One Reason for the Facebook IPO Mess: Zuckerberg Didn't Care

Agenda-Setting Financial Insight.
May 23 2012 12:51 PM

One Reason for the Facebook IPO Mess: Zuckerberg Didn't Care

Mark Zuckerberg
From the get-go, Mark Zuckerberg, the social network’s not very sociable founder, made clear he had little interest in welcoming public shareholders.

Photo by YURIKO NAKAO/AFP/Getty Images

Facebook has reminded investors of a simple lesson: Avoid companies whose bosses don’t care about you. From the get-go, Mark Zuckerberg, the social network’s not very sociable founder, made clear he had little interest in welcoming public shareholders. That indifference set a tone for his executives, venture capitalists and bankers that arguably contributed to the glaring flaws in Facebook’s initial public offering last week. 

True, the company’s earlier backers, who were able to unload more than $10 billion of stock at the highest possible price, may consider the deal worthy of high-fives and Cristal. But the combination of a stock already trading well below its offer price, annoyed retail investors - many of them Facebook users - and regulatory probes constitutes a botched deal. And that’s without mentioning trading glitches, which were presumably beyond the company’s control. 

There’s also the impact on Facebook’s reputation and morale. Where the Silicon Valley titan was once viewed as a benign force connecting people, albeit with occasional privacy concerns, it now risks being synonymous with Wall Street money-grubbing. That’s bad for a product dependent on consumers. It’s also harmful for morale internally and, along with a listless stock price, for recruitment. 

The irony is that these issues - along with the lawsuits now piling up on Hacker Way - may be exactly what Zuckerberg hoped to avoid by keeping his company private for so long. As he made plain in his letter to prospective investors, “we’re going public for our employees and our investors.” 

Contrast his hands-off approach with the attitude of Microsoft’s Bill Gates back in 1986. Gates insisted the company’s IPO underwriters set a lower price range than they thought achievable, according to a Fortune story on the process, settling on $21 a share. That helped make the IPO an easy hit for incoming investors, even in the early days of trading.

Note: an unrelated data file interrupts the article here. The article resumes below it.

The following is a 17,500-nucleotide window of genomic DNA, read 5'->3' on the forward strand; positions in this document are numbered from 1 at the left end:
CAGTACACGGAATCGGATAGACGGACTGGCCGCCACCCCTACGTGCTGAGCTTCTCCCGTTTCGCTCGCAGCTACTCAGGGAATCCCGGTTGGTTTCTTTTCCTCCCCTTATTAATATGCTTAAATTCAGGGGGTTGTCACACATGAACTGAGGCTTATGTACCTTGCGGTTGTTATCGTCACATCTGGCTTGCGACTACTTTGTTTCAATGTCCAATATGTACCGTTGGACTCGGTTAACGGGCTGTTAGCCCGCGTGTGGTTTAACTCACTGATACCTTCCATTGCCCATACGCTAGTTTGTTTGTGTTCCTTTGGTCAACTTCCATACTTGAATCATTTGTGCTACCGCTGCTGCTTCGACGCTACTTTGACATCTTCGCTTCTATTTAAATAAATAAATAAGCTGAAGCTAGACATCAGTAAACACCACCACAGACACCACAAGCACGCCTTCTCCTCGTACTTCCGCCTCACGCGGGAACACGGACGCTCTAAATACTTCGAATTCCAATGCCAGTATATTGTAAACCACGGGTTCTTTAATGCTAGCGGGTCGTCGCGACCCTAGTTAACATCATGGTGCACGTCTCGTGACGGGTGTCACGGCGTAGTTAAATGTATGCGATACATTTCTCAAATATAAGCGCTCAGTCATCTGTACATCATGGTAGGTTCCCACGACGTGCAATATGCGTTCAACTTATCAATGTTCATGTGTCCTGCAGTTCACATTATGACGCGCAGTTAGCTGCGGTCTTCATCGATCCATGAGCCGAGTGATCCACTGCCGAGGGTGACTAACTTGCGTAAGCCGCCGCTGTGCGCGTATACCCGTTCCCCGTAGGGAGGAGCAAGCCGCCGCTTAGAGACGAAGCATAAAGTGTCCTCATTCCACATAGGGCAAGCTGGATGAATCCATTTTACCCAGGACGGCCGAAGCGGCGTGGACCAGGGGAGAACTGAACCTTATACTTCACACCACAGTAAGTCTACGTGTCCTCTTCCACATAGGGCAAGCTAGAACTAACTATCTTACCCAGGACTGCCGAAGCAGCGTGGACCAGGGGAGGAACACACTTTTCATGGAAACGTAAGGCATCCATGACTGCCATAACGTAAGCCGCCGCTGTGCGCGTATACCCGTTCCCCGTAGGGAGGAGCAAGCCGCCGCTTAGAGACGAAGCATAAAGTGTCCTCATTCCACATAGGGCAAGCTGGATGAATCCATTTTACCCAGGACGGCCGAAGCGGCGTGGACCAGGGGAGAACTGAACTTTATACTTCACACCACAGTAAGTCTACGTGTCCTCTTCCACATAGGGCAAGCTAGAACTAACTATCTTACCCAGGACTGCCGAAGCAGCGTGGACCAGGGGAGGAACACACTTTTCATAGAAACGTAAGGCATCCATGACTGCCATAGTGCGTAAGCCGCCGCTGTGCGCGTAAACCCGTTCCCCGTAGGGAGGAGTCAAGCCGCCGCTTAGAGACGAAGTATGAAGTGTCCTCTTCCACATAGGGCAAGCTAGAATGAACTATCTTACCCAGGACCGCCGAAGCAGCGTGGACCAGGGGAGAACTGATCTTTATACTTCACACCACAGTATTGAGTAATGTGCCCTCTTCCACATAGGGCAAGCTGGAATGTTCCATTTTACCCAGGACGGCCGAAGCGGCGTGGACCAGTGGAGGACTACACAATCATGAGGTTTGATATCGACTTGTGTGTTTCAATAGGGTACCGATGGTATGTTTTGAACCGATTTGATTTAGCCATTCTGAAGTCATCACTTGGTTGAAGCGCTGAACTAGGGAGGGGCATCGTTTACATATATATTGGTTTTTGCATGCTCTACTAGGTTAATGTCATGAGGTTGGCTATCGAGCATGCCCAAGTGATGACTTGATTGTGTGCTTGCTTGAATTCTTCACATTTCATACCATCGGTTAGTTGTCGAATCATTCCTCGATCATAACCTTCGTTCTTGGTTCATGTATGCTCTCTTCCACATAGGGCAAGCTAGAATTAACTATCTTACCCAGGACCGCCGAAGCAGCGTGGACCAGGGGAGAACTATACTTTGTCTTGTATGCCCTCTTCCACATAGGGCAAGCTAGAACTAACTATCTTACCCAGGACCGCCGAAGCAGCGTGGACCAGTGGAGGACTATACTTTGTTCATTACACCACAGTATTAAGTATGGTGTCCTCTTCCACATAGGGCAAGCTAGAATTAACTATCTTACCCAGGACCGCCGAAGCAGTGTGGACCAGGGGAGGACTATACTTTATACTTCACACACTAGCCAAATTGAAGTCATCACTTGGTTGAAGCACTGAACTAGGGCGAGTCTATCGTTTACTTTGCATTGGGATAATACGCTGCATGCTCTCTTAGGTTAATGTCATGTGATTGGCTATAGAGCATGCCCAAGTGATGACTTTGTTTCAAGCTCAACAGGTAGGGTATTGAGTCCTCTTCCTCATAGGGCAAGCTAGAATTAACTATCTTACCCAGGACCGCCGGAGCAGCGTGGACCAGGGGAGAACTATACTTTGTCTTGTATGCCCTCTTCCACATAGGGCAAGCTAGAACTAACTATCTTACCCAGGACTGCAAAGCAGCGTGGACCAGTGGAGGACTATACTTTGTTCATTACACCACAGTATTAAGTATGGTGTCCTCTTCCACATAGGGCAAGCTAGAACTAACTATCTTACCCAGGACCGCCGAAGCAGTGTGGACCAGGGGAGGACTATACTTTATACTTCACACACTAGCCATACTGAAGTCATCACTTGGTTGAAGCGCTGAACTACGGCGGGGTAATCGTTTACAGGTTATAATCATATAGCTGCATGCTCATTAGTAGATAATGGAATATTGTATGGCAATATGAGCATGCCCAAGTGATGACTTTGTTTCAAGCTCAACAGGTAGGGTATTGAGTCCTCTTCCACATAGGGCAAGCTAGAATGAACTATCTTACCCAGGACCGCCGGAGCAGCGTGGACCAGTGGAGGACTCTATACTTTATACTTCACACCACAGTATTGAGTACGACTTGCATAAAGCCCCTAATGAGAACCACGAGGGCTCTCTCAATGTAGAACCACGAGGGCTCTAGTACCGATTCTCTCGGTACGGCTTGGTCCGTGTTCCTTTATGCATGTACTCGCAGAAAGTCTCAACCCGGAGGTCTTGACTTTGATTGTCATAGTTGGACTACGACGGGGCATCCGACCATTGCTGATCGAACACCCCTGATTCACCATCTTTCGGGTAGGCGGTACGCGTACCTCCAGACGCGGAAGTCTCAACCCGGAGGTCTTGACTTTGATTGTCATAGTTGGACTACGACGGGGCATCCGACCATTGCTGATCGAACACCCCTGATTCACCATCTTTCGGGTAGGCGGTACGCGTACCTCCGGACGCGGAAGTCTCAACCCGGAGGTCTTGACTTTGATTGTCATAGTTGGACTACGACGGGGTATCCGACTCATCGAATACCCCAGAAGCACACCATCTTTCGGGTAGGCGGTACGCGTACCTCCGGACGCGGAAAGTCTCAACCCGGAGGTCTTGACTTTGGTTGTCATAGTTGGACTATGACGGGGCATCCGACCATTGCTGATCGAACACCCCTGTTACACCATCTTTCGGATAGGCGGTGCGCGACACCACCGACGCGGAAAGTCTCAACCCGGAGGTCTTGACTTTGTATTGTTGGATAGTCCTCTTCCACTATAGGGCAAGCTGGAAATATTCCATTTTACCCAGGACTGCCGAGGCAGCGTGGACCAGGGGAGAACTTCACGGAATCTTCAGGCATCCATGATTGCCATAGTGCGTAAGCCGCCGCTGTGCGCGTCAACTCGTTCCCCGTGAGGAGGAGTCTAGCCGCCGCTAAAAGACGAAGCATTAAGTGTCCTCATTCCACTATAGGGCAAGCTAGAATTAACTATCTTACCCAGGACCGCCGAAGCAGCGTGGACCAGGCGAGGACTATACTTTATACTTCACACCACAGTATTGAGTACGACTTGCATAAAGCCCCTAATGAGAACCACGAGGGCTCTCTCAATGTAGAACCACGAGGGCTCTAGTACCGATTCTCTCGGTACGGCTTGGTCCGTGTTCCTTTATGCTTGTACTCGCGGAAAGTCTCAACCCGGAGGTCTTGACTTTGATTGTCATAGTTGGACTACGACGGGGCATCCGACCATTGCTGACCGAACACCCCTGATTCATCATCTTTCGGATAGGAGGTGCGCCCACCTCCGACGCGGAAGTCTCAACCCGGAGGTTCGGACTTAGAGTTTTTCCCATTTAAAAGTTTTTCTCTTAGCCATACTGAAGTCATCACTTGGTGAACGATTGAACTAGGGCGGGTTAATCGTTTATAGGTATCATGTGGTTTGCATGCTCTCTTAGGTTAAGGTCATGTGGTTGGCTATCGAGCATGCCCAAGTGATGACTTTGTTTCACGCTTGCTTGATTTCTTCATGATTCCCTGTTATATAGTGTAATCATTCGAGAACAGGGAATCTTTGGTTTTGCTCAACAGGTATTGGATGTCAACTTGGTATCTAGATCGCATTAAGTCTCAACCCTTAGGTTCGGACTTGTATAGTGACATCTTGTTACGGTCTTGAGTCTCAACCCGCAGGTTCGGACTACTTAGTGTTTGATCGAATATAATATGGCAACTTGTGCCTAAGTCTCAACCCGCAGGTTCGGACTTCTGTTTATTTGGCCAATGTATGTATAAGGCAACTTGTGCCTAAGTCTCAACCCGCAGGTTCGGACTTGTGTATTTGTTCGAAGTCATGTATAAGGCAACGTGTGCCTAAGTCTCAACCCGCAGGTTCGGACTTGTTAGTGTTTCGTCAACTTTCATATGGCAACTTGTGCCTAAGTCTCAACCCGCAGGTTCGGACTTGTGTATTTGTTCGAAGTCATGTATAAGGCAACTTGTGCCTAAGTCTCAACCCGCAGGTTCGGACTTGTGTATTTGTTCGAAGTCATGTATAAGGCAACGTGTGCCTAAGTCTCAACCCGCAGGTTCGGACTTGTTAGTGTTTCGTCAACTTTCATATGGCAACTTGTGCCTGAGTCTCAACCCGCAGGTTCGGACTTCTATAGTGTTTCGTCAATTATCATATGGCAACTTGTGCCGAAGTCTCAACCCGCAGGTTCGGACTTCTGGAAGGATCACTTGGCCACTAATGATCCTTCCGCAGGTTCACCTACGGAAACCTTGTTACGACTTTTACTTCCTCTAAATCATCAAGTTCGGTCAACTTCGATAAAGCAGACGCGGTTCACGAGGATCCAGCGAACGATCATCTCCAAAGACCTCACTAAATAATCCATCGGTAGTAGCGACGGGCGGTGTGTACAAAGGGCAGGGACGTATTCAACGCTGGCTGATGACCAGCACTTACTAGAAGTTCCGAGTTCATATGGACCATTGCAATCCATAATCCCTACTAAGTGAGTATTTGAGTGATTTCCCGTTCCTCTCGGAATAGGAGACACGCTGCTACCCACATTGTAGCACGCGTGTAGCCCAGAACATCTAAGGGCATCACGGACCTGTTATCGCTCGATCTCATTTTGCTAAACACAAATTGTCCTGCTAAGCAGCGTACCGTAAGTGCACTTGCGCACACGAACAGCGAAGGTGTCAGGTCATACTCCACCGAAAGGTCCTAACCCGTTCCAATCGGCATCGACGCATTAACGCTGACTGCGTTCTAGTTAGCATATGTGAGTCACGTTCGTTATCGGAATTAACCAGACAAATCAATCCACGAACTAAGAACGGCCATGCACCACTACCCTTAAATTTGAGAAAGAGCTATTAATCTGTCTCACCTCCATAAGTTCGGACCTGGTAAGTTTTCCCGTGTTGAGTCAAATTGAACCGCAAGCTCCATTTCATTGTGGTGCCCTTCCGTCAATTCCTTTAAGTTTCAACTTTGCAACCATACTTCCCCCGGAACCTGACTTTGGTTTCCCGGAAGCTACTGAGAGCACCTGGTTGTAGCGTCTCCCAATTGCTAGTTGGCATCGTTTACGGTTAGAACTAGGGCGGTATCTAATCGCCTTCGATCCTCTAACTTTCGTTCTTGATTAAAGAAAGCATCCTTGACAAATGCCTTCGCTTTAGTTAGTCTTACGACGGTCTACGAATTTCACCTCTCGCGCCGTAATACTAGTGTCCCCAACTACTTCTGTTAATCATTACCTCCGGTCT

By all accounts, Zuckerberg is Steve Jobsian in his attention to detail when it comes to coding for his internet creation. But the vacuum created by his distance from the IPO allowed underlings to make decisions - for instance in pricing and allowing early VC investors to ratchet up their sales - that may have damaged Facebook. In this respect, Zuckerberg has failed an early test as the CEO of a public company. 

Read more at Reuters Breakingviews.

Rob Cox helped establish breakingviews in 2000 in London. From 2004 he spearheaded the firm's expansion in the U.S. and edited its American edition, including the daily breakingviews column in the New York Times. Prior to joining breakingviews, Rob held senior editorial positions at Bloomberg News in London, Milan, and New York.



Blacks Don’t Have a Corporal Punishment Problem

Americans do. But when blacks exhibit the same behaviors as others, it becomes part of a greater black pathology. 

I Bought the Huge iPhone. I’m Already Thinking of Returning It.

Scotland Is Just the Beginning. Expect More Political Earthquakes in Europe.

Lifetime Didn’t Think the Steubenville Rape Case Was Dramatic Enough

So they added a little self-immolation.

Two Damn Good, Very Different Movies About Soldiers Returning From War

Medical Examiner

The Most Terrifying Thing About Ebola 

The disease threatens humanity by preying on humanity.

Students Aren’t Going to College Football Games as Much Anymore, and Schools Are Getting Worried

The Good Wife Is Cynical, Thrilling, and Grown-Up. It’s Also TV’s Best Drama.

  News & Politics
Sept. 19 2014 9:15 PM Chris Christie, Better Than Ever
Sept. 19 2014 6:35 PM Pabst Blue Ribbon is Being Sold to the Russians, Was So Over Anyway
Atlas Obscura
Sept. 19 2014 1:10 PM Ascension Island: Home of Lava Fields, a False Forest, and the World's Worst Golf Course
  Double X
The XX Factor
Sept. 19 2014 3:07 PM Everything Is a "Women's Issue"
  Slate Plus
Slate Picks
Sept. 19 2014 12:00 PM What Happened at Slate This Week? The Slatest editor tells us to read well-informed skepticism, media criticism, and more.
Brow Beat
Sept. 19 2014 4:48 PM You Should Be Listening to Sbtrkt
Future Tense
Sept. 19 2014 5:03 PM White House Chief Information Officer Will Run U.S. Ebola Response
  Health & Science
Medical Examiner
Sept. 19 2014 5:09 PM Did America Get Fat by Drinking Diet Soda?   A high-profile study points the finger at artificial sweeteners.
Sports Nut
Sept. 18 2014 11:42 AM Grandmaster Clash One of the most amazing feats in chess history just happened, and no one noticed.